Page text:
On March 20, UTSA posted on its Twitter account UTSA student athletes pledging to stand up and out against sexual violence, abuse and assault. Signing a piece of paper will not hold student athletes accountable for committing physical and sexual violence, nor will it encourage student athletes to come forward to speak out against other athletes.
Many student athletes may be afraid to speak out against a fellow athlete for committing sexual violence, and signing a form to “#SetTheExpectation” will not change that — predominantly because speaking out could be cultural and career suicide.
Being an athlete means being part of a team, and speaking out against a teammate for being a sexual abuser could make teammates believe that the person speaking out is a snitch. Once a person is labeled a “snitch,” he or she is not reassimilated into the team dynamic, which can cause the player to be shunned or even kicked off the team.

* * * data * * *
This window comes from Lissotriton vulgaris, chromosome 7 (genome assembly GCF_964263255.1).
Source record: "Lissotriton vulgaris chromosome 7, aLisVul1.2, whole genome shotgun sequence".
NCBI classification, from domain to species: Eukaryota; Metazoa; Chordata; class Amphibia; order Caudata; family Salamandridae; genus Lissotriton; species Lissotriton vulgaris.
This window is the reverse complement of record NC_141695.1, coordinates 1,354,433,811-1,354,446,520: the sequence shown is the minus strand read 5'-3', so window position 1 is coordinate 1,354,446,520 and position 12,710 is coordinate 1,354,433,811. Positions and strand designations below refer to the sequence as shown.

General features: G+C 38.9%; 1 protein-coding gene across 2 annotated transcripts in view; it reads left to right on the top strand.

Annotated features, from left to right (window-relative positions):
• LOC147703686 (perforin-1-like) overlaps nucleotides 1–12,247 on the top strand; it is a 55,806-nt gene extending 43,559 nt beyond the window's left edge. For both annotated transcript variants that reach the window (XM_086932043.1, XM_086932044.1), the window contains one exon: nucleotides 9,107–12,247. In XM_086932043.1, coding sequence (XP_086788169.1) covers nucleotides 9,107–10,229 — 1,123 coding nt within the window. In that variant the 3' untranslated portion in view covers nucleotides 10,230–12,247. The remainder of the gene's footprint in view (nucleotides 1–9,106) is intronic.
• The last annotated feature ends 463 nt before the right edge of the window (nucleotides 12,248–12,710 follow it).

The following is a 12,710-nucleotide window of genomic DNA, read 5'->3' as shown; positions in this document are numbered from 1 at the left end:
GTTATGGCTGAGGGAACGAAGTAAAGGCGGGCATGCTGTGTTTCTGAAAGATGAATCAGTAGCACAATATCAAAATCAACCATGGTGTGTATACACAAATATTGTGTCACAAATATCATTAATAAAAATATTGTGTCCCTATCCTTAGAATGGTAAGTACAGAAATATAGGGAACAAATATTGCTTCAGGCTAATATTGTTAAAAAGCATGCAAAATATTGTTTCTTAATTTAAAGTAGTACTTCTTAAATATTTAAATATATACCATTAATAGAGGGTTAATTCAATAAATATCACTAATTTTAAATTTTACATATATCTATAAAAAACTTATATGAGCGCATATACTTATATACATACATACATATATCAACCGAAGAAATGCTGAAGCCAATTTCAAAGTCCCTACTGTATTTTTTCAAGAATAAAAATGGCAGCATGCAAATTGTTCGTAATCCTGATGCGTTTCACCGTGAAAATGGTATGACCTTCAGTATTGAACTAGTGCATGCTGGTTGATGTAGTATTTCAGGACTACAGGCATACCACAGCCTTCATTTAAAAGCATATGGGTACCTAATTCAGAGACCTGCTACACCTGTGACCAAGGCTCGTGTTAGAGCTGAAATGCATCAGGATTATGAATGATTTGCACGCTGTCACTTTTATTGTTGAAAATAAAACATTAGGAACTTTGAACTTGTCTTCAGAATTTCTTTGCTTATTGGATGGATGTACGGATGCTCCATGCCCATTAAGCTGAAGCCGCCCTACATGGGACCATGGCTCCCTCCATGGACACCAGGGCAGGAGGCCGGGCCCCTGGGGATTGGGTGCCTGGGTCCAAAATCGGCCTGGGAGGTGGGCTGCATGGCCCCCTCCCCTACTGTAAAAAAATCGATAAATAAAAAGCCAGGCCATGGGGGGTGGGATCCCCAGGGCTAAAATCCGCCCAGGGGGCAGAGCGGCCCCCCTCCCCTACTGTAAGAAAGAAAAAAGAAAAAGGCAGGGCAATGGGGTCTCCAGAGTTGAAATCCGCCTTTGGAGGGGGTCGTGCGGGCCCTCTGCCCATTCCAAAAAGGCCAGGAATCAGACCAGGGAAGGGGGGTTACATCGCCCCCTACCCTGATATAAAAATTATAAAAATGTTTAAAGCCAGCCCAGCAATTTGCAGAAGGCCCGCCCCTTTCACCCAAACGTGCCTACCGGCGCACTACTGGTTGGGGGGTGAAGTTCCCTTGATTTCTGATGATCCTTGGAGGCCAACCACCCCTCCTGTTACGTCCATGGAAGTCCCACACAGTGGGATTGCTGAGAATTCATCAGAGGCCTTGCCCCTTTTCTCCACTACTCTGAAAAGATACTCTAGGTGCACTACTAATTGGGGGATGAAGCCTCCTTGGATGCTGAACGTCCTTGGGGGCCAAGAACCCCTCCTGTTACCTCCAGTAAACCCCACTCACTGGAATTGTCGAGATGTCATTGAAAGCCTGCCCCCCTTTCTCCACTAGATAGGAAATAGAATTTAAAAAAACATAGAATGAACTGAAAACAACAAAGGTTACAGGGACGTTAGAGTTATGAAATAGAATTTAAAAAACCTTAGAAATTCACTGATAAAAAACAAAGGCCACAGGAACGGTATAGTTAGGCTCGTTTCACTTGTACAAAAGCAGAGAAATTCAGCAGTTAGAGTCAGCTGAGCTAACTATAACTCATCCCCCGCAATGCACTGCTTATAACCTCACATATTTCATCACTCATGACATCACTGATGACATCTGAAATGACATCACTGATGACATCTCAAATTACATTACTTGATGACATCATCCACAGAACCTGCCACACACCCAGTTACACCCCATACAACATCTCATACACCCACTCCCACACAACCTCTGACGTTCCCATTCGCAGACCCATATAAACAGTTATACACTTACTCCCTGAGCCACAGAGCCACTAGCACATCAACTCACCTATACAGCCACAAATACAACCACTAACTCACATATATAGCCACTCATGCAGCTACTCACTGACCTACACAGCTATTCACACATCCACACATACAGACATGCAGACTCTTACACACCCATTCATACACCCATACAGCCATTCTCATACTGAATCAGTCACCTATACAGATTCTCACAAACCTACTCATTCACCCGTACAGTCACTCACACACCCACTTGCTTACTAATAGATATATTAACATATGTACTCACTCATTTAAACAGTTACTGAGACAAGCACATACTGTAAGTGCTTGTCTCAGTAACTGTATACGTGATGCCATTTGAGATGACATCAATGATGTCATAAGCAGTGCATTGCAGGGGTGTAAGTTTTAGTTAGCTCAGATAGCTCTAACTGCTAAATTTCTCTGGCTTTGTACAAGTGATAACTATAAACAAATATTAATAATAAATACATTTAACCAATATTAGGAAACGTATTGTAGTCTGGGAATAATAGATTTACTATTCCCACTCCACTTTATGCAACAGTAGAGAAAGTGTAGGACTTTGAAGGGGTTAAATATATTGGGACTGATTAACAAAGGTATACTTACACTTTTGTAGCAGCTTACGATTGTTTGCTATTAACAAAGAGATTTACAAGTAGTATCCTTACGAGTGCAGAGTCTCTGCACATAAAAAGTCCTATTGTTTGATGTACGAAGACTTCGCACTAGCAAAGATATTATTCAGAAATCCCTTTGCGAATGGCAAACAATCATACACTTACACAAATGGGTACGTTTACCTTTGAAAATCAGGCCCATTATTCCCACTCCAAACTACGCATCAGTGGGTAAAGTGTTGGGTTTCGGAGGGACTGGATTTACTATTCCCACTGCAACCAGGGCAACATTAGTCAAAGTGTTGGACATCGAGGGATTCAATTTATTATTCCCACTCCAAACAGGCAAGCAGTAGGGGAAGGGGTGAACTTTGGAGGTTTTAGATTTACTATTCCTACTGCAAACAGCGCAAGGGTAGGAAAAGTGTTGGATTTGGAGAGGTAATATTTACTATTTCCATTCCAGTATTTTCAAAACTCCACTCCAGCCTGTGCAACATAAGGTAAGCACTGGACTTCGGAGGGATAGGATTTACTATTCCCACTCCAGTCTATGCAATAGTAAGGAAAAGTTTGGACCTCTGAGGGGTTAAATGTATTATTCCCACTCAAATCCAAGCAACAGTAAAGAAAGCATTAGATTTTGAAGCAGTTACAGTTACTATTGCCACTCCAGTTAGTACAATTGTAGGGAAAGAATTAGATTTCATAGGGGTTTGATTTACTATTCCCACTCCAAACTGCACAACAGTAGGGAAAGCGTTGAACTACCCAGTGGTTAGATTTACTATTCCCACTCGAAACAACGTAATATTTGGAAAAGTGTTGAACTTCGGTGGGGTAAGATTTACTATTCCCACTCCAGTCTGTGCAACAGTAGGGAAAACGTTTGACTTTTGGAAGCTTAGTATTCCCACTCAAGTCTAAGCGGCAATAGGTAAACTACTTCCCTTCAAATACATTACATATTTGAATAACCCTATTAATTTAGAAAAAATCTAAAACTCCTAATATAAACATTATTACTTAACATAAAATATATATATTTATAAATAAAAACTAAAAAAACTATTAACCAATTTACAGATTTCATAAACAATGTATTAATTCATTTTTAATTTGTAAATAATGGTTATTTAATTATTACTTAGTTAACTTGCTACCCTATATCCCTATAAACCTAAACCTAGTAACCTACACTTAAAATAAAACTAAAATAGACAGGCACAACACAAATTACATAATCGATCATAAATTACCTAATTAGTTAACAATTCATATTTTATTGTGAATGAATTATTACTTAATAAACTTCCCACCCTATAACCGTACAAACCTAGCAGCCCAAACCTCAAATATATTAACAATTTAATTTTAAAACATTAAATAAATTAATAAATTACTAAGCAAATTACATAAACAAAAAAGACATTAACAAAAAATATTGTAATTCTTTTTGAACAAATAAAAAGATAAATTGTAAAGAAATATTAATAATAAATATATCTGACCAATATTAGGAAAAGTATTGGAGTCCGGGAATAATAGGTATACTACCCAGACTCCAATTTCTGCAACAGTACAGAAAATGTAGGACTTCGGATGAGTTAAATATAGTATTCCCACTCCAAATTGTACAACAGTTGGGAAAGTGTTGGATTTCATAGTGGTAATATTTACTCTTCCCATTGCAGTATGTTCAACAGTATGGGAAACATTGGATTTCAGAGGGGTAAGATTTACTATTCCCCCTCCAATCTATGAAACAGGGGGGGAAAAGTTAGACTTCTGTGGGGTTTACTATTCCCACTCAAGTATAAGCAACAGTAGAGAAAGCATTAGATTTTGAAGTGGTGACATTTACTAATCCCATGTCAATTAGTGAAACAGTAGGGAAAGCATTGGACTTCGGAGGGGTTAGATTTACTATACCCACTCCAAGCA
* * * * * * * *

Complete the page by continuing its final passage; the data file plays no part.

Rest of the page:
Having student athletes sign a form about standing up against sexual violence is pointless because this form may be asking alleged abusers to call out other abusers. If a student athlete has actually abused other students, it is unlikely that they will come forward; therefore, asking an abuser to call out another abuser is hypocritical, contradictory, and counterproductive. That would be equivalent to the EPA (Environmental Protection Agency) pouring toxic waste into the ocean.
UTSA administrators should focus their efforts on changing rape culture on campus, rather than focusing on requiring student athletes to sign meaningless forms.
Rather than promoting catchy but meaningless slogans, such as “#SetTheExpectation,” and having athletes take a pledge, UTSA should put its efforts into meaningful educational awareness programs and campaigns to change campus culture concerning sexual assault.
Decades ago the “D.A.R.E.” and “Just Say No” campaigns did not result in social change—neither will “#SetTheExpectation.”